Occupational Therapy in Aging in Place and Home Modifications

April is Occupational Therapy month! To kick off April we would like to highlight the contributions that occupational therapists make to the home modification and aging in place process. This week we have a guest blog authored by Dr. Scott A. Trudeau, PhD, OTR/L and Hannah Brock. Dr. Trudeau is the Productive Aging Practice Manager at the American Occupational Therapy Association in Bethesda, Maryland, and Hannah is our intern and an Occupational Therapy Doctoral student from Midwestern University in Downers Grove, Illinois.

When thinking about retirement and the aging process, most people envision living their lives out in their own homes in the community. People choose different living situations for different reasons, but most people in the U.S. report that they prefer to age in their homes. In order to do this, the housing must be safe and accessible throughout the lifespan. With technological and medicinal improvements in recent decades, people are living longer. The older one gets, the more likely they are to fall or encounter challenges to performing routine daily tasks. However, there are ways to prevent falls and make homes safer and more accessible to prevent injuries, and most importantly enable people to live more independently in the community where they choose to live out their lives.

This idea of aging in place creates an intersection of housing and healthcare. It is imperative to make homes safer and accessible as you age, but what does that look like? Who needs to be involved? Evidence suggests that occupational therapists bring important perspective, significant expertise and high value to the home modification and aging in place process.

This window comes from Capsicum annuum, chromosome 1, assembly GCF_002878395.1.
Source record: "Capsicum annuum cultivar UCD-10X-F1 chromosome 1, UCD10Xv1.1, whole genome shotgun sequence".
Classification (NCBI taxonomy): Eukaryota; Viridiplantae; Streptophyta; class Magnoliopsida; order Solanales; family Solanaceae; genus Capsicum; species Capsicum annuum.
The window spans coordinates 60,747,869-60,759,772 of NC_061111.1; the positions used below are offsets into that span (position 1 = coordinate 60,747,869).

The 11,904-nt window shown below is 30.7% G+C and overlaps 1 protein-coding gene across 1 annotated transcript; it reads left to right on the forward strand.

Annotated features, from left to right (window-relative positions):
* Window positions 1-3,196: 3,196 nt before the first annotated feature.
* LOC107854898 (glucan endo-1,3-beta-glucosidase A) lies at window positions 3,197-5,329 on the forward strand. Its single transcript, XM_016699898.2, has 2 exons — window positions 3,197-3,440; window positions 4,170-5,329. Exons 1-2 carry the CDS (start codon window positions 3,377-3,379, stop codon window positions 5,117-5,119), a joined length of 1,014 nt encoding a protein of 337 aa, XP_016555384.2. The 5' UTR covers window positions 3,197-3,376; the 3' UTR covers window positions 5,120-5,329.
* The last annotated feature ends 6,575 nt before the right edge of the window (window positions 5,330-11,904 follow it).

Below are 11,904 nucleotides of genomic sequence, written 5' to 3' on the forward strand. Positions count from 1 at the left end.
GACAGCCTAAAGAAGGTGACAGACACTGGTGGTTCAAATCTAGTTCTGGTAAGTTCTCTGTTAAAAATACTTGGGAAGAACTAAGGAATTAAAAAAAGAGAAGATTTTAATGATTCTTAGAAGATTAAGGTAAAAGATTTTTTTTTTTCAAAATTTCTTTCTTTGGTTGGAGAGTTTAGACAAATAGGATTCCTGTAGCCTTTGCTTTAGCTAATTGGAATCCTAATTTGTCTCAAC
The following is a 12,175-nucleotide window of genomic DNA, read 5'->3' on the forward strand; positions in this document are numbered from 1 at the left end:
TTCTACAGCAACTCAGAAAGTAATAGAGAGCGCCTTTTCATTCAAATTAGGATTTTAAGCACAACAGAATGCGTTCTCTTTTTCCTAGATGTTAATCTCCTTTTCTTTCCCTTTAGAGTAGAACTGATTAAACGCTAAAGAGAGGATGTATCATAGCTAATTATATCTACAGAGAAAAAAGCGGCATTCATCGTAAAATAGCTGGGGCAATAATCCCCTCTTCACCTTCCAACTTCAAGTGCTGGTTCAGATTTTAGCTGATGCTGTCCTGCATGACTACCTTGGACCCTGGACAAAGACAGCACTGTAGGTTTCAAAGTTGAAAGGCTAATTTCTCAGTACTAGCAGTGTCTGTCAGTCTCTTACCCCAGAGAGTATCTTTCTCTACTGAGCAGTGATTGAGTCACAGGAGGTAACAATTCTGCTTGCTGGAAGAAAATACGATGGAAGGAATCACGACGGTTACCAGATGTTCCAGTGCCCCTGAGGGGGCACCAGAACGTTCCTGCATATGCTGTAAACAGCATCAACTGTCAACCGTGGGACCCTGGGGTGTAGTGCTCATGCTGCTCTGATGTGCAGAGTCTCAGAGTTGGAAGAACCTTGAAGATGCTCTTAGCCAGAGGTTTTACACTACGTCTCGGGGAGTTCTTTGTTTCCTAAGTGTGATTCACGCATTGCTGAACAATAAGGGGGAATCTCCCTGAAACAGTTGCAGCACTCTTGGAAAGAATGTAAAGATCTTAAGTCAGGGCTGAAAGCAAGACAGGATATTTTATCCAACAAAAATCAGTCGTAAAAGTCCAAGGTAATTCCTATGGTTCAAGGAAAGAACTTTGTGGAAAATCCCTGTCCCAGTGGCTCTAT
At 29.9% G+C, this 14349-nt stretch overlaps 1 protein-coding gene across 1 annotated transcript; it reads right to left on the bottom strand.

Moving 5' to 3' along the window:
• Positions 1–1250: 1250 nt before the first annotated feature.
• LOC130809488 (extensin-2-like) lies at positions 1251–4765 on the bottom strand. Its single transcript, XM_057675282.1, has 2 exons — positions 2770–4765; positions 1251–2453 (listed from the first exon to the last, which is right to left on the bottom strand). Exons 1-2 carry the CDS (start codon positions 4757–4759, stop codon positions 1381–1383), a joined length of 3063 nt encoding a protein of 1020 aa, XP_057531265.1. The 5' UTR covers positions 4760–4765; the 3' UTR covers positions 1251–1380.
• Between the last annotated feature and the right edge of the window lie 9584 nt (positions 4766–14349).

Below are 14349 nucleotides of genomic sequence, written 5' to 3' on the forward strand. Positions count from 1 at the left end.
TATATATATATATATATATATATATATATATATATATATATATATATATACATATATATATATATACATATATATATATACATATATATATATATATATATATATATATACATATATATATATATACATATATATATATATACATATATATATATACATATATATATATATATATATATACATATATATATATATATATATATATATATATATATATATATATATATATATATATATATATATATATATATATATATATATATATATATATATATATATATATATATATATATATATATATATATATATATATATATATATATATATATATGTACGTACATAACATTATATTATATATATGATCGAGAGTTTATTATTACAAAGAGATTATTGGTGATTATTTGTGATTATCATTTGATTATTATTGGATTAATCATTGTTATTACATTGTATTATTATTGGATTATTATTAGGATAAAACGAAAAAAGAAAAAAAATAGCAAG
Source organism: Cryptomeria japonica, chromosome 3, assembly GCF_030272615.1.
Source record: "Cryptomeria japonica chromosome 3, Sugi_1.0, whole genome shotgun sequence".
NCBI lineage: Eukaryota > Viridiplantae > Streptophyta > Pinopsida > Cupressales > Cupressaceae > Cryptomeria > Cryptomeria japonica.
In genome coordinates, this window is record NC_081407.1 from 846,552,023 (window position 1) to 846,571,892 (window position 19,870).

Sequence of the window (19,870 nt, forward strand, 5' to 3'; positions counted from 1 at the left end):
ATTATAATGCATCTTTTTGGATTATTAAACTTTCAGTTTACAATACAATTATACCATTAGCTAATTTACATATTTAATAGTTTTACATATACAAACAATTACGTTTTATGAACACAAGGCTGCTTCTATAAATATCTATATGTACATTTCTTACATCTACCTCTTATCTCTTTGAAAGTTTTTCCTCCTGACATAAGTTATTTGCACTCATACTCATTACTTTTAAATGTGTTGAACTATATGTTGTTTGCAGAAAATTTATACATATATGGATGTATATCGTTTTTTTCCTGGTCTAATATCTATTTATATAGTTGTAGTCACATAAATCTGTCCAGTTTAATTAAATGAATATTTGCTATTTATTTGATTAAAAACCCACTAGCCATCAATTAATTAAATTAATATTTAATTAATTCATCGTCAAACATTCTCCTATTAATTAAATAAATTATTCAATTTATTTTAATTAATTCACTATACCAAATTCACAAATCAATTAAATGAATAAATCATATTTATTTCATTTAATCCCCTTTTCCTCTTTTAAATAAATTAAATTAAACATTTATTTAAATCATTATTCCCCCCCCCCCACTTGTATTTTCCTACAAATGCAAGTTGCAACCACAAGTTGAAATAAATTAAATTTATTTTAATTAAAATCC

It starts with a performance-based home evaluation. Occupational therapists do not just look at mobility and navigating the home, but what it is that people need and want to do in those spaces, and how can they modify the environment, the activity, or the behavior to make them safe, not just today, but in two years, five years, 10 years. Occupational therapy practitioners take a person-centered approach to see what is important to the individual. They also have the expertise to make recommendations to increase the ease of tasks that they may not think about as important. 

In retirement, leisure activities are crucial to a high quality of life, so it is not just about remodeling a bathroom for greater accessibility and adding grab bars – though that is certainly important and has been shown to significantly reduce falls in the home. But what about the grandfather who loves to restore furniture – can he get out to his backyard wood shop safely? Are his tools and supplies easy to reach without needing a stepladder? Is there adequate lighting? Occupational therapists are experts in task analysis and evaluating how the person performs their daily activities within their unique environments. An extensive initial evaluation leads to recommendations of both minor modifications and major home repairs to prevent health issues and maximize independence in the community. 

Some modifications are simple and free such as removal of tripping hazards including scatter rugs or rearranging cords to make walking safer. Other modifications are relatively cheap, for example night lights in hallways and bathrooms, grab bars, or switching cabinet knobs to handles to make them easier to pull. Still other modifications may cost more or require more effort to complete such as constructing wheelchair ramps, replacing bathtubs with a roll-in shower and altering cabinet heights. 

Occupational therapists are the professionals who have the necessary skills and experience to analyze a person’s unique needs, recommend individualized modifications, and refer to community resources such as contractors or handypeople as needed.

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